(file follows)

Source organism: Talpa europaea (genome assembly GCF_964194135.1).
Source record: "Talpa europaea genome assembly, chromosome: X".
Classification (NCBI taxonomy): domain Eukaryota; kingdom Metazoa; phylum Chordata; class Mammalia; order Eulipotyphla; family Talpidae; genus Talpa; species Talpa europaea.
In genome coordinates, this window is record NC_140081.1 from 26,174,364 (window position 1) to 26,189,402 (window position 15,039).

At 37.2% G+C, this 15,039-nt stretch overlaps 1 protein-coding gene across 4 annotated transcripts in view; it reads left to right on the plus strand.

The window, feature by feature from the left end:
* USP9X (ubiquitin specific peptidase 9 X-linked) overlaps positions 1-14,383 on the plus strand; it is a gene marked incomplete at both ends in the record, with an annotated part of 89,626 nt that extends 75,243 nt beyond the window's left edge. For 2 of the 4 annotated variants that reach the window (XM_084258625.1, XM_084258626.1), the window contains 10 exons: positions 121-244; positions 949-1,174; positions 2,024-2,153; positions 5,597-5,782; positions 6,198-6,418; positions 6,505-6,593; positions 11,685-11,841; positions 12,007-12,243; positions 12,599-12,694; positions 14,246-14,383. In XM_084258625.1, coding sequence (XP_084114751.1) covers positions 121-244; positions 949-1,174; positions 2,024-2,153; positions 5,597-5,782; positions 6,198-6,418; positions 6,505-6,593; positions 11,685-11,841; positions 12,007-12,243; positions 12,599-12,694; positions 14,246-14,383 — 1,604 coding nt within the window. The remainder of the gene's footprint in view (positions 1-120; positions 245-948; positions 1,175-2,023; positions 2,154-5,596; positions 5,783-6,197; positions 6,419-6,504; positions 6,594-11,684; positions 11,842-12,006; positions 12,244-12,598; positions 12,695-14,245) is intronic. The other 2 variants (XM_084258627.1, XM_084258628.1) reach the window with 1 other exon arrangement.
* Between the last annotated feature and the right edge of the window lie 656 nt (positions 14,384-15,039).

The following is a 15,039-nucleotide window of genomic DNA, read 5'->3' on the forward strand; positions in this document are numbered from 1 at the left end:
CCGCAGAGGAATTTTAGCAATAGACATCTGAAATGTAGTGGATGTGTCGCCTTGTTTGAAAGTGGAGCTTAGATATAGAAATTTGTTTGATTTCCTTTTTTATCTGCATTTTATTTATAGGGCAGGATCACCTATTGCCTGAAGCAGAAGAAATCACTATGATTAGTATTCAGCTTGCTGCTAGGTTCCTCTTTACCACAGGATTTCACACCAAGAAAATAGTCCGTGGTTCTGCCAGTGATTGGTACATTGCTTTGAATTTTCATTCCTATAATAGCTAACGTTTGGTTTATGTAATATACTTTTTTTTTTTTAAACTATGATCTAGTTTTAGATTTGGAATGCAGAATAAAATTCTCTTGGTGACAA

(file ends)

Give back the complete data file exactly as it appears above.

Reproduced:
Source organism: Talpa europaea (genome assembly GCF_964194135.1).
Source record: "Talpa europaea genome assembly, chromosome: X".
Classification (NCBI taxonomy): domain Eukaryota; kingdom Metazoa; phylum Chordata; class Mammalia; order Eulipotyphla; family Talpidae; genus Talpa; species Talpa europaea.
In genome coordinates, this window is record NC_140081.1 from 26,174,364 (window position 1) to 26,189,402 (window position 15,039).

At 37.2% G+C, this 15,039-nt stretch overlaps 1 protein-coding gene across 4 annotated transcripts in view; it reads left to right on the plus strand.

The window, feature by feature from the left end:
* USP9X (ubiquitin specific peptidase 9 X-linked) overlaps positions 1-14,383 on the plus strand; it is a gene marked incomplete at both ends in the record, with an annotated part of 89,626 nt that extends 75,243 nt beyond the window's left edge. For 2 of the 4 annotated variants that reach the window (XM_084258625.1, XM_084258626.1), the window contains 10 exons: positions 121-244; positions 949-1,174; positions 2,024-2,153; positions 5,597-5,782; positions 6,198-6,418; positions 6,505-6,593; positions 11,685-11,841; positions 12,007-12,243; positions 12,599-12,694; positions 14,246-14,383. In XM_084258625.1, coding sequence (XP_084114751.1) covers positions 121-244; positions 949-1,174; positions 2,024-2,153; positions 5,597-5,782; positions 6,198-6,418; positions 6,505-6,593; positions 11,685-11,841; positions 12,007-12,243; positions 12,599-12,694; positions 14,246-14,383 — 1,604 coding nt within the window. The remainder of the gene's footprint in view (positions 1-120; positions 245-948; positions 1,175-2,023; positions 2,154-5,596; positions 5,783-6,197; positions 6,419-6,504; positions 6,594-11,684; positions 11,842-12,006; positions 12,244-12,598; positions 12,695-14,245) is intronic. The other 2 variants (XM_084258627.1, XM_084258628.1) reach the window with 1 other exon arrangement.
* Between the last annotated feature and the right edge of the window lie 656 nt (positions 14,384-15,039).

The following is a 15,039-nucleotide window of genomic DNA, read 5'->3' on the forward strand; positions in this document are numbered from 1 at the left end:
CCGCAGAGGAATTTTAGCAATAGACATCTGAAATGTAGTGGATGTGTCGCCTTGTTTGAAAGTGGAGCTTAGATATAGAAATTTGTTTGATTTCCTTTTTTATCTGCATTTTATTTATAGGGCAGGATCACCTATTGCCTGAAGCAGAAGAAATCACTATGATTAGTATTCAGCTTGCTGCTAGGTTCCTCTTTACCACAGGATTTCACACCAAGAAAATAGTCCGTGGTTCTGCCAGTGATTGGTACATTGCTTTGAATTTTCATTCCTATAATAGCTAACGTTTGGTTTATGTAATATACTTTTTTTTTTTTAAACTATGATCTAGTTTTAGATTTGGAATGCAGAATAAAATTCTCTTGGTGACAA